Jane Haining, the Only Scot to Receive Yad Vashem’s “Righteous among the Nations” Designation

Sept. 26 2016

A teacher at a school for Jewish girls in Budapest run by the Church of Scotland, Jane Haining refused orders from her superiors to leave Hungary when World War II began. Eventually she was sent to Auschwitz, where she died. Some of her last correspondence was recently discovered in church archives, shedding new light on the details of her story:

Despite being under surveillance, [Haining] managed to keep the children safe for four years until she was betrayed by the cook’s son-in-law, whom she caught eating scarce food intended for the girls. She was arrested by two Gestapo officers—they gave her fifteen minutes to gather her belongings—and charged with eight offenses. She was accused of working among the Jews; weeping when seeing the girls attend class wearing the yellow stars; dismissing her housekeeper; listening to news broadcasts on the BBC; having many British visitors; being active in politics; visiting British prisoners of war; and sending British prisoners of war parcels.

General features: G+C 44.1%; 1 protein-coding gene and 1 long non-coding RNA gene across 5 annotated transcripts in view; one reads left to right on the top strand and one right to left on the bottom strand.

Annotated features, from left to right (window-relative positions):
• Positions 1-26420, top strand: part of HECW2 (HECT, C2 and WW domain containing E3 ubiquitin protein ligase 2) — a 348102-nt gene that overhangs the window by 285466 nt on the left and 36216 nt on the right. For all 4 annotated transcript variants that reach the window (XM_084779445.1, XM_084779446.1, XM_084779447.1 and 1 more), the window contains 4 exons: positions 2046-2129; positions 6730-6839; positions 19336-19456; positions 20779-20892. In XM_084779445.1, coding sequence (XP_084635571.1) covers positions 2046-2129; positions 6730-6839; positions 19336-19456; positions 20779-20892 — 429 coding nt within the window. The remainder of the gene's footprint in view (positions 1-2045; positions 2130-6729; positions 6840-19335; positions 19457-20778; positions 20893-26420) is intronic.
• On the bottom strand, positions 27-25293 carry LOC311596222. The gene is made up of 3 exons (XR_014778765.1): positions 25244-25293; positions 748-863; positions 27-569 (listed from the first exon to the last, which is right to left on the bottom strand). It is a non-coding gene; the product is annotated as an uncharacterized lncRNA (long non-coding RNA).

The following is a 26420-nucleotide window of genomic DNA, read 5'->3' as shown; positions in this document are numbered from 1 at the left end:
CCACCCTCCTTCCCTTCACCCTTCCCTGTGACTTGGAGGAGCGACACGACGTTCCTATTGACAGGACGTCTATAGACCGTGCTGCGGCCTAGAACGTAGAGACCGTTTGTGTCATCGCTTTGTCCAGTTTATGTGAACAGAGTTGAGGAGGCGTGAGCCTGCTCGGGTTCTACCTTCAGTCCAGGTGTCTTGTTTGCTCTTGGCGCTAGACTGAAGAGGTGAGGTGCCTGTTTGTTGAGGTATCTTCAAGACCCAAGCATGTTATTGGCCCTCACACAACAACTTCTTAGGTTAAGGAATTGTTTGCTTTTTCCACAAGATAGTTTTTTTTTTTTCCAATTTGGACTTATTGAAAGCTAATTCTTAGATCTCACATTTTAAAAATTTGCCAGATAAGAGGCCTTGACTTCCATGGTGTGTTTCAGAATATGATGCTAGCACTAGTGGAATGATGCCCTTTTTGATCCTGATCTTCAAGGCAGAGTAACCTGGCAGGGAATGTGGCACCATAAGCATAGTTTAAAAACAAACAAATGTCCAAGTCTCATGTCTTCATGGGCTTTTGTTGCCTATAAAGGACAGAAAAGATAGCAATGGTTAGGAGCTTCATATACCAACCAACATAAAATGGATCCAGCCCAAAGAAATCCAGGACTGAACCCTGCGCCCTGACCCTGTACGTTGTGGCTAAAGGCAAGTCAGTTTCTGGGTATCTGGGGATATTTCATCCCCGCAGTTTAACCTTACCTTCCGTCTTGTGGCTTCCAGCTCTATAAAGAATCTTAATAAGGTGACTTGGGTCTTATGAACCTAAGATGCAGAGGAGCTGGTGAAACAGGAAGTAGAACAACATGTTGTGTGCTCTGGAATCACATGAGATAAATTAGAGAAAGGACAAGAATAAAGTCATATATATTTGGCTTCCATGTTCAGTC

The church has a translation of the last letter Miss Haining wrote—a missive written in German and in pencil to Margit Prem, the Hungarian head teacher who ran the Scottish Mission in Budapest, on a letter-form headed “Konzenstrationslager Auschwitz.” It is dated July15, 1944—two days before she died—and is mainly concerned with the welfare of others, food, and the practical details of the school.

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Read more at Scotsman

More about: History & Ideas, Holocaust, Hungary, Righteous Among the Nations, Scotland, Yad Vashem

 

The Logic of Iran’s Global Terror Strategy

During the past few weeks, the Islamic Republic has brutally tried to crush mass demonstrations throughout its borders. In an in-depth study of Tehran’s strategies and tactics, Yossi Kuperwasser argues that such domestic repression is part of the same comprehensive strategy that includes its support for militias, guerrillas, and terrorist groups in the Middle East and further afield, as well as its pursuit of nuclear weapons. Each of these endeavors, writes Kuperwasser, serves the ayatollahs’ “aims of spreading Islam and reducing the influence of Western states.” The tactics vary:

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Read more at Jerusalem Center for Public Affairs

More about: Iran, Latin America, Terrorism, U.S. Foreign policy